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Tuesday, March 08, 2011

Mike-diary: The Ho Hoam Kiem turtle

Dispatches from IndoChine (March 6)

The Ho Hoan Kiem turtle is dying.

This event is national news here. The VN Yahoo homepage has photos of a rather tread-worn terrapin gracing its lead story. There is gossip on the street. He has died. Or, no, the People's herpetologists have devised a plan to save him. He has not been seen today, or he has been seen 3 times today, which is inauspicious. Or he has been seen 8 times, which is a very lucky number indeed. But as a whole, the people of Vietnam, and especially the people of Hanoi, linger over and adore the rumor swirl surrounding this most august of turtles.

The Ho Hoan Kiem turtle is the, as of yet, living, breathing, embodiment of the Vietnamese's resistance to Chinese rule. Apparently. I say apparently because I have queried many Hanoi residents who speak good English and none of them actually know the legend. Rather it took an Australian with a guide book to fill me in on the importance of this reptile. Dateline-1000 years ago. The Vietnamese are, as usual, on the suffering end of some outsider's aggression. This time it is the Han Chinese.

And it seems that things are going so bad that the Vietnamese general takes time for a deep think on a small island in the middle of Ho Hoan Kiem lake. And while contemplating impending defeat he meets a large soft shelled turtle. Things must be dire because he turns to this turtle for military advice. And the turtle turns out to be a veritable Napoleon of the reptilian world. No one I could speak with knew what the turtle actually said. My guess would be, since it was a turtle, to hole up and wait for the geopolitical weather to change. But whatever words of scaly wisdom were bestowed, the Viet general later went on to metaphorically kick the groins of the hated Han. And that is why people love this turtle.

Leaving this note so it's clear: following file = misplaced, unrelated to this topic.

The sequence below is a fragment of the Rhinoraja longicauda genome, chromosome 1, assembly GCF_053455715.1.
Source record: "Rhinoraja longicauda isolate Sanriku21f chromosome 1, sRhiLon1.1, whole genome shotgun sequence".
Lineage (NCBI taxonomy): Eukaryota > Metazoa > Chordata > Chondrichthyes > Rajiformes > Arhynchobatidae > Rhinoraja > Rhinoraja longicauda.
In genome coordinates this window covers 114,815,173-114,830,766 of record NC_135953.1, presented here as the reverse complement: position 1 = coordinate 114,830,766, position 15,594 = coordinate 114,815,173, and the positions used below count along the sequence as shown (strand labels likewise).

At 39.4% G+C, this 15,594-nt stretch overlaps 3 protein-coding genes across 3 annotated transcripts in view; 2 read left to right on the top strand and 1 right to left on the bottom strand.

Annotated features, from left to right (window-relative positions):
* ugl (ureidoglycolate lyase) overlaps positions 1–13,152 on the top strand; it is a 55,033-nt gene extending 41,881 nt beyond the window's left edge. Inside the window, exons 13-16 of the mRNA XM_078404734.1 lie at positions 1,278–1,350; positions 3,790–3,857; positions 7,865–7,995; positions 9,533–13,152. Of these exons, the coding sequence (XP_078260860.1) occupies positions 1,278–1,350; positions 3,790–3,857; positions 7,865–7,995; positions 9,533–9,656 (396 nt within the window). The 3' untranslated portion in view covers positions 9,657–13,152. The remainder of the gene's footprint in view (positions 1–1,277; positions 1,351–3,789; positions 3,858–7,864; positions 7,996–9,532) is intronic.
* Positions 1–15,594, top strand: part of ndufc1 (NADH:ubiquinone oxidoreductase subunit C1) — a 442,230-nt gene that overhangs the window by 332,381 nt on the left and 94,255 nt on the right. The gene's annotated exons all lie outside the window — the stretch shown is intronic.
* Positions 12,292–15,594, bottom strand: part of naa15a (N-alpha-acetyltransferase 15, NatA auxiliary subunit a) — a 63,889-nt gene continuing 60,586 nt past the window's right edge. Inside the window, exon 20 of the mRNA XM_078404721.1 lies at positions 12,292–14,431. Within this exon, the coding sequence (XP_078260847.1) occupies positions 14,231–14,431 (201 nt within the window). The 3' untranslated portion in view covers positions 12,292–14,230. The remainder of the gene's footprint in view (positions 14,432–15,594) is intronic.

For you see, they pretend that this is the SAME turtle. Thinking folks would know that no turtle, soft shelled especially, would survive in a 40-acre sewage ditch for 1000 years. But with a credulity that would make a middle-aged American Tooth Fairy believer seem like a rank cynic, the average Hanoi resident, from lad in short pants to veteran of the Ho Chi Minh Trail, will tell you the turtle is the same as that who held a strategic tête-à-tête with the Viet general, who was not similarly blessed with a soggy but eternal life. So reports of this turtle's illness have rocked the capital.

I was sitting in the Legend's bar, overlooking the Lo Thai To traffic circle. There is a good view of Ho Hoan Kiem lake. A reasonable translation of Ho Hoan Kiem might be "pea soup sprinkled with oil slicks and poop." It would be a reasonable translation, if not linguistically accurate. One can smell the lake from 100 yards away.